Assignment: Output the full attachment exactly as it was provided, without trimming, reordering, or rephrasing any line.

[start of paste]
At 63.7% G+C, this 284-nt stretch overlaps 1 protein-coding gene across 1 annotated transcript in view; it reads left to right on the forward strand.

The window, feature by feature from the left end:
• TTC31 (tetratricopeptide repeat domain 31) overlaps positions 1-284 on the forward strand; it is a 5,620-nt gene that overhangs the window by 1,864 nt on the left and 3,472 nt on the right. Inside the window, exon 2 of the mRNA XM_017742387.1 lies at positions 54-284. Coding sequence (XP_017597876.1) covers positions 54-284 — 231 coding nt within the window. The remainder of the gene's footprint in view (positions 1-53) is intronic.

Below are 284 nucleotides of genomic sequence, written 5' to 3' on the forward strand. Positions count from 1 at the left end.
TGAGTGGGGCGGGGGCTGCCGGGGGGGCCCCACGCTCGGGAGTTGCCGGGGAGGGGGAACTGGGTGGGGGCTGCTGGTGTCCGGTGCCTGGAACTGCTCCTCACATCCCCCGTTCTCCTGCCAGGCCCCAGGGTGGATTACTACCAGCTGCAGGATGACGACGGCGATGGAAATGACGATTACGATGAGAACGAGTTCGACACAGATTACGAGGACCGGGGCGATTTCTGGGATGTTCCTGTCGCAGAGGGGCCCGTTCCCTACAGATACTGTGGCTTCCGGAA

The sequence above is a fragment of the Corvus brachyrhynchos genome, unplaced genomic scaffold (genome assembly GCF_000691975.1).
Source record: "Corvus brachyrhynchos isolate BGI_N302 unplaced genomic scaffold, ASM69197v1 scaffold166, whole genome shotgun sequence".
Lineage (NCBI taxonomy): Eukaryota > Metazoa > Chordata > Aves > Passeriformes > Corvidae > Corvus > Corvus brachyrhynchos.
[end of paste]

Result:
At 63.7% G+C, this 284-nt stretch overlaps 1 protein-coding gene across 1 annotated transcript in view; it reads left to right on the forward strand.

The window, feature by feature from the left end:
• TTC31 (tetratricopeptide repeat domain 31) overlaps positions 1-284 on the forward strand; it is a 5,620-nt gene that overhangs the window by 1,864 nt on the left and 3,472 nt on the right. Inside the window, exon 2 of the mRNA XM_017742387.1 lies at positions 54-284. Coding sequence (XP_017597876.1) covers positions 54-284 — 231 coding nt within the window. The remainder of the gene's footprint in view (positions 1-53) is intronic.

Below are 284 nucleotides of genomic sequence, written 5' to 3' on the forward strand. Positions count from 1 at the left end.
TGAGTGGGGCGGGGGCTGCCGGGGGGGCCCCACGCTCGGGAGTTGCCGGGGAGGGGGAACTGGGTGGGGGCTGCTGGTGTCCGGTGCCTGGAACTGCTCCTCACATCCCCCGTTCTCCTGCCAGGCCCCAGGGTGGATTACTACCAGCTGCAGGATGACGACGGCGATGGAAATGACGATTACGATGAGAACGAGTTCGACACAGATTACGAGGACCGGGGCGATTTCTGGGATGTTCCTGTCGCAGAGGGGCCCGTTCCCTACAGATACTGTGGCTTCCGGAA

The sequence above is a fragment of the Corvus brachyrhynchos genome, unplaced genomic scaffold (genome assembly GCF_000691975.1).
Source record: "Corvus brachyrhynchos isolate BGI_N302 unplaced genomic scaffold, ASM69197v1 scaffold166, whole genome shotgun sequence".
Lineage (NCBI taxonomy): Eukaryota > Metazoa > Chordata > Aves > Passeriformes > Corvidae > Corvus > Corvus brachyrhynchos.